12-acre sale could signal more retail in Manchester

A warehouse complex just across the river in Manchester has been sold after years jumping on and off the market. Photos by Katie Demeria.

A warehouse complex just across the river in Manchester has been sold after years jumping on and off the market. Photos by Katie Demeria.

A significant chunk of Manchester real estate has landed in the hands of a local development group that will likely look to bring more retail to the fast-growing neighborhood.

Harper Associates, through Manchester Town Center LLC, purchased a 12.8-acre parcel near the intersection of Semmes and Cowardin avenues last week for $3.7 million.

Will Allen, portfolio manager for Harper Associates, said the company’s plans for the property are preliminary, but it is considering a mixed-use project with a particular eye on retail.

The property, which sits 1802 Semmes Ave., has 300,000 square feet of existing warehouse space, and Allen said the developer has no immediate plans to demolish the buildings.

“We’re on the very front edge of figuring out what we’re going to do there,” Allen said. “We’re excited, and we think Manchester has a lot of good things going on. There are a lot of possibilities.”

Formed in the ’90s, Harper Associates has experience in retail-centric real estate. Its other developments include the Lowe’s and Kroger shopping center at West Broad and Lombardy streets, and the Walmart and Lowe’s-anchored development at Forest Hill Avenue and Chippenham Parkway. It currently manages both properties.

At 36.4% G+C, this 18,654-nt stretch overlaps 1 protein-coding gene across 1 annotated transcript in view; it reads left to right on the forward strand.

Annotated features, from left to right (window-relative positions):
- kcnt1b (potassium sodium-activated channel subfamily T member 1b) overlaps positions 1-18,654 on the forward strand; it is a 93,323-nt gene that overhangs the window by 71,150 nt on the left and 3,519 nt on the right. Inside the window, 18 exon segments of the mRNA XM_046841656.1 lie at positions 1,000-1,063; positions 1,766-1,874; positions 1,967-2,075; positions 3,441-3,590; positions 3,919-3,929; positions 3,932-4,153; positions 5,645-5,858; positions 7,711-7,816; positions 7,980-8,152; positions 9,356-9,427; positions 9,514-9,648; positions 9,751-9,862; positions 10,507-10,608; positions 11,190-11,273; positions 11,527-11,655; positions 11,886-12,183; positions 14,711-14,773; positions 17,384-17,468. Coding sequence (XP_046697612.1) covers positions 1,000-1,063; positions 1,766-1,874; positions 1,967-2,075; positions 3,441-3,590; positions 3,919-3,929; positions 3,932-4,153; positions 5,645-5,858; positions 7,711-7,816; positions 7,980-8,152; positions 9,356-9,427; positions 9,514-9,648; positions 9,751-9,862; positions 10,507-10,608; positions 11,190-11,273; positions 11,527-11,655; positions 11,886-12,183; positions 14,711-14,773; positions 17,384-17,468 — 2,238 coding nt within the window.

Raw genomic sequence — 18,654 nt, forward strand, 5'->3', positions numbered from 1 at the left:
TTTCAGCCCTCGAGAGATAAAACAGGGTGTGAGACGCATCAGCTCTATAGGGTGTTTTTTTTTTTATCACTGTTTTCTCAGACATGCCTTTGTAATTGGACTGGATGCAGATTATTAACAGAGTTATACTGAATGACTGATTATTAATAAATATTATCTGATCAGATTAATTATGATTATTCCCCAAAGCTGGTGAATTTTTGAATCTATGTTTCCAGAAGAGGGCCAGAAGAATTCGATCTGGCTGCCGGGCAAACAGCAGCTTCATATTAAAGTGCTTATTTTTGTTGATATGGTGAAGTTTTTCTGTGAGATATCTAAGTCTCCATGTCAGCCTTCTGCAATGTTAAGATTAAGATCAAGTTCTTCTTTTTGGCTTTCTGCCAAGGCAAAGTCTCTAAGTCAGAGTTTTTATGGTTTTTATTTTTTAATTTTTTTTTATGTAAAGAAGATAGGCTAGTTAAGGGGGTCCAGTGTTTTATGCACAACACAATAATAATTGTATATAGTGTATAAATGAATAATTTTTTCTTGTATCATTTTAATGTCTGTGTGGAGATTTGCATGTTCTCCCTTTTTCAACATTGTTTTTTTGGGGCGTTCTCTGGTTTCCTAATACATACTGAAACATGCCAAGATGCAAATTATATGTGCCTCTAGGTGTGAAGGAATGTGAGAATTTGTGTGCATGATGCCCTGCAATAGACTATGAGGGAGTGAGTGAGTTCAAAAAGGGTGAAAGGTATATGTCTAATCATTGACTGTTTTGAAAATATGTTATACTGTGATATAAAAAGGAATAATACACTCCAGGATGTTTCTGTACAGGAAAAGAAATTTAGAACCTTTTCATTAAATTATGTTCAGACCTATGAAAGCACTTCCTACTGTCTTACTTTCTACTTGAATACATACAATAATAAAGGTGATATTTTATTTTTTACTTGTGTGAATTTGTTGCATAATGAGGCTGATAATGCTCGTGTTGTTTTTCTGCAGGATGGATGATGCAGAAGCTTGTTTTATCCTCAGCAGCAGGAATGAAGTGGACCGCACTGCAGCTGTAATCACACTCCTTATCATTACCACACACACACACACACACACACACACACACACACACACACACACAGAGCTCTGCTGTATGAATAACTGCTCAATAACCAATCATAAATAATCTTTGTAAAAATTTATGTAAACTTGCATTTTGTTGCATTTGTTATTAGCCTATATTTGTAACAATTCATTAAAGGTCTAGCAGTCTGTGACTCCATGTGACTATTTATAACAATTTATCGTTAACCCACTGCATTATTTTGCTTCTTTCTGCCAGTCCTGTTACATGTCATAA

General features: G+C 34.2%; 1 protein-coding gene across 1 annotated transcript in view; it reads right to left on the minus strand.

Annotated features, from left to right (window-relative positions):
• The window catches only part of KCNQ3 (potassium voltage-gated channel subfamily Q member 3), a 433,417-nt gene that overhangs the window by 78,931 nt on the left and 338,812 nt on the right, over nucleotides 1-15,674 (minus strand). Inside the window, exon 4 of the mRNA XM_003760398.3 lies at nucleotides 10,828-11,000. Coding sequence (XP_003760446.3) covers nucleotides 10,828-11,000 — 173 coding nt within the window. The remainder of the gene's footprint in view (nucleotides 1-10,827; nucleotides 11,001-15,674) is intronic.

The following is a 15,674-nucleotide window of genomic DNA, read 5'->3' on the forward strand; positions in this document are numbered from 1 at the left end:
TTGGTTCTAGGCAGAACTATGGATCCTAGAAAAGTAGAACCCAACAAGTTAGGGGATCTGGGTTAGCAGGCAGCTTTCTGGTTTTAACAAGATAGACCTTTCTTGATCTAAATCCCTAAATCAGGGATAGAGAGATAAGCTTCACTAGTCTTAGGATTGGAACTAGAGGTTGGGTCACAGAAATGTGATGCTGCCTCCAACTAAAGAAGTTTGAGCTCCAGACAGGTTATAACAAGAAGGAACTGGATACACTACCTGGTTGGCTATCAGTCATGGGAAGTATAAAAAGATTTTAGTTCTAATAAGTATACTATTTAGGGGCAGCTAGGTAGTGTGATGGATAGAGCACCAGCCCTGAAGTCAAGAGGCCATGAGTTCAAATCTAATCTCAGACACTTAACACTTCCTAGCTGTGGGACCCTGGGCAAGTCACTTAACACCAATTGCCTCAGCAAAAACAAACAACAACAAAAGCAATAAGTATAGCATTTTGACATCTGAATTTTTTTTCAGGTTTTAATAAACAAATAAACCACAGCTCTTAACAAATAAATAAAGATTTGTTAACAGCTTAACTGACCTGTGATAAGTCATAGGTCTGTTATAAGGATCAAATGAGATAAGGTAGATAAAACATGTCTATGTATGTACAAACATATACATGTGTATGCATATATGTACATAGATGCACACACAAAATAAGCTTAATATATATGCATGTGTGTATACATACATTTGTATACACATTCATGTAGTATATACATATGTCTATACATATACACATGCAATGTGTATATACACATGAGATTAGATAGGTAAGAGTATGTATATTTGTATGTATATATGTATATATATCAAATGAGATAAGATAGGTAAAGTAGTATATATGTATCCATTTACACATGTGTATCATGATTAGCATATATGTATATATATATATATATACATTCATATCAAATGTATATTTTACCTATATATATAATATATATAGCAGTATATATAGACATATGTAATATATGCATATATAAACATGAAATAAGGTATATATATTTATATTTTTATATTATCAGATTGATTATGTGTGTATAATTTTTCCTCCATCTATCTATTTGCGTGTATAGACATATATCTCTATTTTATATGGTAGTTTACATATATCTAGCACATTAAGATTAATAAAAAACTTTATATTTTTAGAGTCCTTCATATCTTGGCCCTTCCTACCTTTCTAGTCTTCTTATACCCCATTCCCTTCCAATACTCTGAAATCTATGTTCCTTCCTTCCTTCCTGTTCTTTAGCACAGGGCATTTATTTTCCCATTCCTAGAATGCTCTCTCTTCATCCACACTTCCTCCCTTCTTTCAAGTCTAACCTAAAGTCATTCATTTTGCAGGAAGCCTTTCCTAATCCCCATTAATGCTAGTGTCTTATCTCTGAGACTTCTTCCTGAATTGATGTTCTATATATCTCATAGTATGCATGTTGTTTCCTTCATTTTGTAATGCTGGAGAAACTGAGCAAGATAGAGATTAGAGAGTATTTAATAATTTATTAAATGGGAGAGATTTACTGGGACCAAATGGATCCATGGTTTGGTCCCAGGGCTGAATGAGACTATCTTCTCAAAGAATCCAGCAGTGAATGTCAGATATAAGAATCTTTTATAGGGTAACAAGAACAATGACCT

The property has several small warehouses over the 12 acres.

The property has several warehouses over the 12 acres.

In addition to the potential for retail, Allen said apartments might be a possibility for the Semmes site, but nothing has been finalized.

“There is a lot of apartment growth in the area, so we’re certainly receptive to it,” Allen said. “But we’ve seen, as far as the retail coming, it’s probably not as mature as what happened with the apartments, so there may be an opportunity.”

The seller in the deal was locally based Alleghany Warehouse Co., which had owned the property since around the 1960s, company President John Bryan said.

Over the years it has leased warehouse space to different tenants. Bryan said the property has been on and off the market since before the 2008 recession, when the company was having trouble finding tenants for that area of town. A deal that was in place fell apart during the recession.

“Manchester, thankfully, as a district is developing, so I think the buyer is interested in being part of that development in the neighborhood,” Bryan said.

CBRE | Richmond brokers Matt Anderson and Rob Dirom represented the buyers in the deal.

“The economy, on the macro scale, has gotten to a point in which development is once again in vogue, and on the micro scale, Manchester has shown itself to be the real deal with all the changes going on over there,” Dirom said.

Jeff Cooke of Cushman & Wakefield | Thalhimer and Andrew Gibb of 7 Hills Advisors represented the seller in the deal.